Now, judging how the internet sometimes goes meta (and how Zalgo originated in the Something Awful Forums, the internet capital of overthinking things), this probably means that Zalgo is essentially the average internet user, perverting every scrap of information in new and horrible ways. 

Zalgo is, essentially, the collective horrible of every one of us on the internet right now.

Including you, dear reader.
Interpretations aside, Zalgo is a creature that warps and perverts reality. He has his own incantations, his own weird language, text warping and all that. He is, in everything but a name, a Mythos Monster.
But he’s not a Lovecraft creation. Instead, he is a pop culture creature that serves to pit the Old Vs the New idea, which is why I chose to pit him against the greatest cosmic foe imagined by the 20th century.

Oh I’m sorry, you thought I was talking about this sad bitch over there?
Powers and Abilities:

·         Moore’s Inconstant: That’s pretty much all you need to know. Zalgo warps all it touches and that’s about it. Sure, he lacks experience but at least he’s...

·         Intelligent: Zalgo appear to be an intelligent, malevolent entity, a sure plus in the upcoming battle.

·         Freedom of Movement: Like the 5th level wizard spell, Zalgo can move at will across the cosmos, but not across time.

And now for our next contestant, Azathoth.


Pictured: Azathoth’s (possible) asshole.
Azathoth is the ultimate deity of the Lovecraft Mythos. He is the Idiot God, the Nuclear Sultan at the Center of the Universe. It is a thing of immense size and power, a creature that babbles and hungers.

He is essentially the God of the gods in the Lovecraft Mythos.

No, no go ahead! Tell me all about how terrible your non-interfering God is.

His massive corpus is surrounded by a mass of Lesser Outer Gods, who are trapped in Azathoth’s event Horizon, madly dancing and piping in order to please their mindless master.

His sole agent in the universe is Nyarlathotep, his voice and terrible hand, the Crawling Horror.

*Sigh* “It’s a living”.
But no matter his terrible power and the myriad of his agents, Azathoth has one glaring characteristic:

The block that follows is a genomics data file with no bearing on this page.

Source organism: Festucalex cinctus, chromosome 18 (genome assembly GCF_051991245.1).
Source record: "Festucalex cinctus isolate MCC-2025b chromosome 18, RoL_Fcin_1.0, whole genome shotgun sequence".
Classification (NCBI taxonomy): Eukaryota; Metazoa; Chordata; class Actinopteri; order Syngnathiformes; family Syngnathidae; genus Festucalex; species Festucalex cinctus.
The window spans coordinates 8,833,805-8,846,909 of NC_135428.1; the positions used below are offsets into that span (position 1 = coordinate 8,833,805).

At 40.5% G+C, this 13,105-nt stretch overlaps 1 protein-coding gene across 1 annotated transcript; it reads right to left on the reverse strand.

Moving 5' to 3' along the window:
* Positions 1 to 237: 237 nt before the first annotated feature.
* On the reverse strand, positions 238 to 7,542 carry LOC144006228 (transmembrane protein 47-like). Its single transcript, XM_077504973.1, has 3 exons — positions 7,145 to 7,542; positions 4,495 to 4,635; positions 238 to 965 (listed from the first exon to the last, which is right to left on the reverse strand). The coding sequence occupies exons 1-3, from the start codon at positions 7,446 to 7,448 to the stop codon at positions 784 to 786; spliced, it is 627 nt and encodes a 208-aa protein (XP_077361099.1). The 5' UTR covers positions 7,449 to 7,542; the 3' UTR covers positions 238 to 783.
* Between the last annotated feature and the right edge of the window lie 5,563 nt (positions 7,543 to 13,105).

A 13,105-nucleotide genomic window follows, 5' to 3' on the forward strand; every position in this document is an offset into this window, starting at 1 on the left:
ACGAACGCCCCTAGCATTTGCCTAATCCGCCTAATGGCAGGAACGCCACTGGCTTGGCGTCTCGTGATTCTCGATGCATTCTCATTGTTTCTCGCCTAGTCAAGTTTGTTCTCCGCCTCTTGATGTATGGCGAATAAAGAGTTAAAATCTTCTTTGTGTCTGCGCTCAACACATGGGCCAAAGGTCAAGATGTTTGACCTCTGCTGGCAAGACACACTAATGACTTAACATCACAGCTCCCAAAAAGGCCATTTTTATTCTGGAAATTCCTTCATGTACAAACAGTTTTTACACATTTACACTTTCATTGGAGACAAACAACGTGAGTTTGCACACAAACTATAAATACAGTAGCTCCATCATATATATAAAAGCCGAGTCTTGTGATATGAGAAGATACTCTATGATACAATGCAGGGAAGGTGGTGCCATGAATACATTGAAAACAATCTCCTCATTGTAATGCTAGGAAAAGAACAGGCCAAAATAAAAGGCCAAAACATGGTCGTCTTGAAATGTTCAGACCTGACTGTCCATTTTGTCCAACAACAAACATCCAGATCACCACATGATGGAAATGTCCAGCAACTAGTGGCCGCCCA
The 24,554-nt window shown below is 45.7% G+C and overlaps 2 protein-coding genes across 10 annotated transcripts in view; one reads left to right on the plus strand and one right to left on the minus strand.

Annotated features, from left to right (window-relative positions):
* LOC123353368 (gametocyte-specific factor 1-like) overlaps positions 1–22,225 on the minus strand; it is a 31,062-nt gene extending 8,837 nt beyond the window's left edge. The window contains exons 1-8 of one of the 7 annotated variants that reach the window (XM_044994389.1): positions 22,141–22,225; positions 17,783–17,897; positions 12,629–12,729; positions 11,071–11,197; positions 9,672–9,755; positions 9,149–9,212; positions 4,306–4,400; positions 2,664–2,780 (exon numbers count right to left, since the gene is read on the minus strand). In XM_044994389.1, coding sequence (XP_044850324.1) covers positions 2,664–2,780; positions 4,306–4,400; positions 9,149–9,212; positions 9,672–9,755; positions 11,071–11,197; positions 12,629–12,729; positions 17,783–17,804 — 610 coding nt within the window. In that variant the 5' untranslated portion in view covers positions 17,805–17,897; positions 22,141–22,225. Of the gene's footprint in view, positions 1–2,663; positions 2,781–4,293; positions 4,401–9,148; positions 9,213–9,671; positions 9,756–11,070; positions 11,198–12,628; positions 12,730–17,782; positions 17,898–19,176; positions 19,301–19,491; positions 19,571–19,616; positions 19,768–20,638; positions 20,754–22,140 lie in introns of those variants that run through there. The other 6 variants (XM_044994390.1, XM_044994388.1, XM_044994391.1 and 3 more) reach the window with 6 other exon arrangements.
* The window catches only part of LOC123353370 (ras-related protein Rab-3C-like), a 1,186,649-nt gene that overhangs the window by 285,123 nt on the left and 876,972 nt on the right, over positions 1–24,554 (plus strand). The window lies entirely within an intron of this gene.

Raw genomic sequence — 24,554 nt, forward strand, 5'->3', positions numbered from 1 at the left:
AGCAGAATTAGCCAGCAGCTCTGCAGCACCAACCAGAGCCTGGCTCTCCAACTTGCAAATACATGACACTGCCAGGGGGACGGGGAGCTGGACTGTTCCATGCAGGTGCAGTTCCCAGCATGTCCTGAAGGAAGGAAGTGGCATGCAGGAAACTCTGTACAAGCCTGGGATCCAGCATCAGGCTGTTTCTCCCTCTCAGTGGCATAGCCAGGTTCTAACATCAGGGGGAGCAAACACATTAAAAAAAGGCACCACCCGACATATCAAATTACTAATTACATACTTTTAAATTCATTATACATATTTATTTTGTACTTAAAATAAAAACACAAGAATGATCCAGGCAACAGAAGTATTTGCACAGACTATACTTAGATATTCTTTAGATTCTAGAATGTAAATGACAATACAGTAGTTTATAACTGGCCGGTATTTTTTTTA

He’s an idiot. And not in the cutesy herp-derp sense. He’s a bona-fide, official idiot who can play chess with a sack of potatoes and lose in three moves. Azathoth has absolutely no goddamn will of his own, no idea. He is just…well…like a force of nature.

The kind that destroys nature in the process.

Powers and Abilities:

·         What are you fucking kidding me you want a goddamn definition?: Azathoth is God in the Lovecraft mythos. He can do fucking anything, only he doesn’t know how. Matter of fact, he doesn’t even know he can do it.

·         Idiot: Azathoth is a doddering idiot.

·         Locked in place: Azathoth cannot move from his position. In fact, even when summoned, only his appendages or servitors may appear in his place.

·         Agents: Azathoth works through his agents. He may lash out at some points, but he’s helpless otherwise.

Why are those two fighting? Fuck if I know

Move along, three-dimensional being.
That said, let’s get down to the fighting.

Oh I’m sorry you thought there were gonna be pretty ladies Involved?
In the center of the Universe, the Idiot God swoons and croons, his terrible voice echoing across light-years, in synch with the piping of his desperate servitors. Drooling from one of its mouths, Azathoth calls out to his agent, Nyarlathotep and wishes for a great fire so he can observe tiny civilizations burn.
Across the cosmos, the being known as Zalgo pushes into reality, his body constructed out of the stuff the universe is made of. It opens its mouths and tastes reality, finding Azathoth’s position and savoring the taste of its brain. Extending pseudopods made out of Dark matter, Zalgo crawls across real-space toward his opponent.

The New God and the Great Old one meet on Azathoth’s turf. Zalgo looks at the piping, screaming court and reaches out, suddenly realizing that Azathoth himself begins to drag him toward it unconsciously. Zalgo fight back and tears himself away, choosing instead to attack in a different manner:

Warping the shit out of the space around Azathoth.
The manipulation warps and distorts the Nuclear Sultan’s court, breaking it apart. Azathoth is wakened violently from his reverie, as the piping ceases, feeling very much uncomfortable for a moment.

Imagine it as the cosmic equivalent of getting kicked in the balls.
Screaming like a baby roused from its sleep by hunger, Azathoth lashes out at Zalgo with a tentacle millions of kilometers long. Zalgo takes the hit and is tossed into a lifeless planet, smashing it.
The lesser Gods scatter all around, trying to get away, when Azathoth flexes his mind and orders them to attack. Unable to escape his hold on their minds, the beings attack Zalgo en masse and swarm him, clawing at his form, biting and choking him.

Round one goes to Azathoth.

Round two: where the kid gloves are taken off and everybody is fucked.
Zalgo retreats and warps the Lesser gods, twisting their minds and shapes, turning them into a legion under his command. At this point, Azathoth has pretty much forgotten about his enemy and slipped back into his idiotic reverie.

He’s kind of like a chipmunk in that regard, only he doesn’t acknowledge that anything else beyond him exists except when he’s hungry.

Using his new-found legion, Zalgo attacks azathoth with a swarm of gods. Many of their number get trapped in his event horizon, but a few slip past it, along with Zalgo and reach the corpus of Azathoth.